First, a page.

We had designers working on plans for properties in California, Vancouver Island, B.C. as well as large holdings in Minnesota, Wisconsin and South Dakota. Residential lots were well represented and developed solutions for tight spaces.  

Thanks to Lynn Mayo for taking photos.

Wednesday, February 9, 2011

Cold Climate Challenge #1 – HEAT

For those of you who don’t know me, I’m only a wannabe permaculturalist. My background is in construction and architecture. However as I sit all day in front of a computer designing houses I wish that I were outside in the elements among the plants and other beings. I enjoy attending permaculture events and learning in more depth the in and outs of the interbeing of local species and all about which plants you can put in your mouth.

Hopefully I can contribute to larger discussions of appropriate cold climate living from my experience in residential architecture. I’ve had the fortune to work on a home recently which is energy modeled to produce more energy than it uses on an annual basis. Monitoring equipment has been installed it to see how well the actual performance compares to the model. Before talking about that project in specific I would like to point out an interest growing among the residential architecture professionals in the U.S.

Most of you are likely aware of the pioneering efforts to reduce residential energy consumption in the early 70’s with techniques like passive solar design, super-insulated construction, and the installation of photovoltaics. In the 80s as the mainstream construction industry in the US lost interest in energy saving measures, researchers and designers in Germany understood the potential of these pioneering efforts and continued to develop them to overcome many of their pitfalls – uncomfortable buildings due to high fluctuations, overheating, excessive energy loss through windows, etc.. Tools, methodologies and building components were advanced culminating in the world’s most stringent energy standard - Passivhaus. Currently in Germany and other European countries thousands of buildings have been constructed that require factors less power to heat and cool conditioned spaces. This is primarily achieved through a principle well understood among permaculturalists, “Capture and Store”, which in this case is referring to the heat manifest within the sun’s rays.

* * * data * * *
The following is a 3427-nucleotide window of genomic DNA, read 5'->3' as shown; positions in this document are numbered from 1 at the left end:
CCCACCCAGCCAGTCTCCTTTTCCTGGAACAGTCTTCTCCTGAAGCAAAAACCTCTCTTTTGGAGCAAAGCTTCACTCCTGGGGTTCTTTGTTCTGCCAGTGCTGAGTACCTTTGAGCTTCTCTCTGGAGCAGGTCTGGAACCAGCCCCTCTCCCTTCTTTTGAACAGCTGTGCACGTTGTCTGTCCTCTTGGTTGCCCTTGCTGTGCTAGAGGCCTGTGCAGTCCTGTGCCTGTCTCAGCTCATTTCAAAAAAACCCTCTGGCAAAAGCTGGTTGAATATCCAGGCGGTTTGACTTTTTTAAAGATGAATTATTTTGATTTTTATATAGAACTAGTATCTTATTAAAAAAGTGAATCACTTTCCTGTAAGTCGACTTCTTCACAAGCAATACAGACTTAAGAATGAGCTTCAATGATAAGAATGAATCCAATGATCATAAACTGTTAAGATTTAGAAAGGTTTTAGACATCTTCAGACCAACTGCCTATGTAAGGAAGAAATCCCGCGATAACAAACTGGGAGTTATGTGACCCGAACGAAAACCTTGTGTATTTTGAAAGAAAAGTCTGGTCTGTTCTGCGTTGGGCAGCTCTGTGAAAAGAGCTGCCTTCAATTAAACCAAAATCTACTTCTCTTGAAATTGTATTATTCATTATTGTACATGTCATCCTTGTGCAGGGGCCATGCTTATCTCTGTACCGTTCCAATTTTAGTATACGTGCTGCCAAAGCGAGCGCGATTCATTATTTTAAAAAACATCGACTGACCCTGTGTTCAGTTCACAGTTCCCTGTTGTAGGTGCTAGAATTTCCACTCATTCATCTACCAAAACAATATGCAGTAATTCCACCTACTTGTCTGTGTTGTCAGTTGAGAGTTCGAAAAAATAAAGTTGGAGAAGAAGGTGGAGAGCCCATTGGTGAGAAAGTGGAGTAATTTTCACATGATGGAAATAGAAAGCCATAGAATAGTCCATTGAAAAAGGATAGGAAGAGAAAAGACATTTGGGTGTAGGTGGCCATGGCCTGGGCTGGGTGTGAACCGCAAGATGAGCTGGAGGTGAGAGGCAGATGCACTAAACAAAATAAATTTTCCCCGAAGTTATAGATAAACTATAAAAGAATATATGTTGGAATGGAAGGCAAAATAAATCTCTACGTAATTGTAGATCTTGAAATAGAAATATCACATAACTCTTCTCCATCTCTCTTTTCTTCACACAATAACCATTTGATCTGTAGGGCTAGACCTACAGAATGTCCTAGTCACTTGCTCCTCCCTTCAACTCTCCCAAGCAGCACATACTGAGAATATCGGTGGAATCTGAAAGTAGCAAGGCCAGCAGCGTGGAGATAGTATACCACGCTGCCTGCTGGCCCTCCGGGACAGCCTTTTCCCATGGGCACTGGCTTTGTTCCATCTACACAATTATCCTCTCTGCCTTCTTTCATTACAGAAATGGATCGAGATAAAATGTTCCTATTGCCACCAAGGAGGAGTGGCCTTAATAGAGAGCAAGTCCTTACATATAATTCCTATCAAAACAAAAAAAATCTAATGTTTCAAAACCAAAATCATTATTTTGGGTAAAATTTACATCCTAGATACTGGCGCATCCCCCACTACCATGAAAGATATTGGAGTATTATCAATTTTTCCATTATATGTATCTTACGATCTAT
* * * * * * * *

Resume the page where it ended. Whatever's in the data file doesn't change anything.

To avoid too long of a post I’ll expand on this further in subsequent blogs.

For now I will leave you with a picture of the next generation of windows appropriate for a cold climate (image credit – Optiwin Windows) and the fact that we in Minnesota have the same passive solar resources as the Mediterranean countries.


Monday, February 7, 2011

Thanks PRIcc.

I only was able to go to a small part of Penny Livingston's presentations, but gathered some great concepts.
Anyone take photos?


Thursday, February 3, 2011

Welcome to the Permaculture Discussion Group for the Twin Cities.

We are here.  Got a link, a photo, an idea, solution, design, or a concepts?  Lets get the ball rolling. Upload photos with your entry if you want, but drawings, sketches, designs are good too. If you are a follower, you will get e-mails of entries. If you are an author you will also get alerts to comments on your entries. Authors are invited or apply to create new entries and discussions. You can also go back and edit and add to a previous entry.  The direct url is:


Dan, your Co-Author.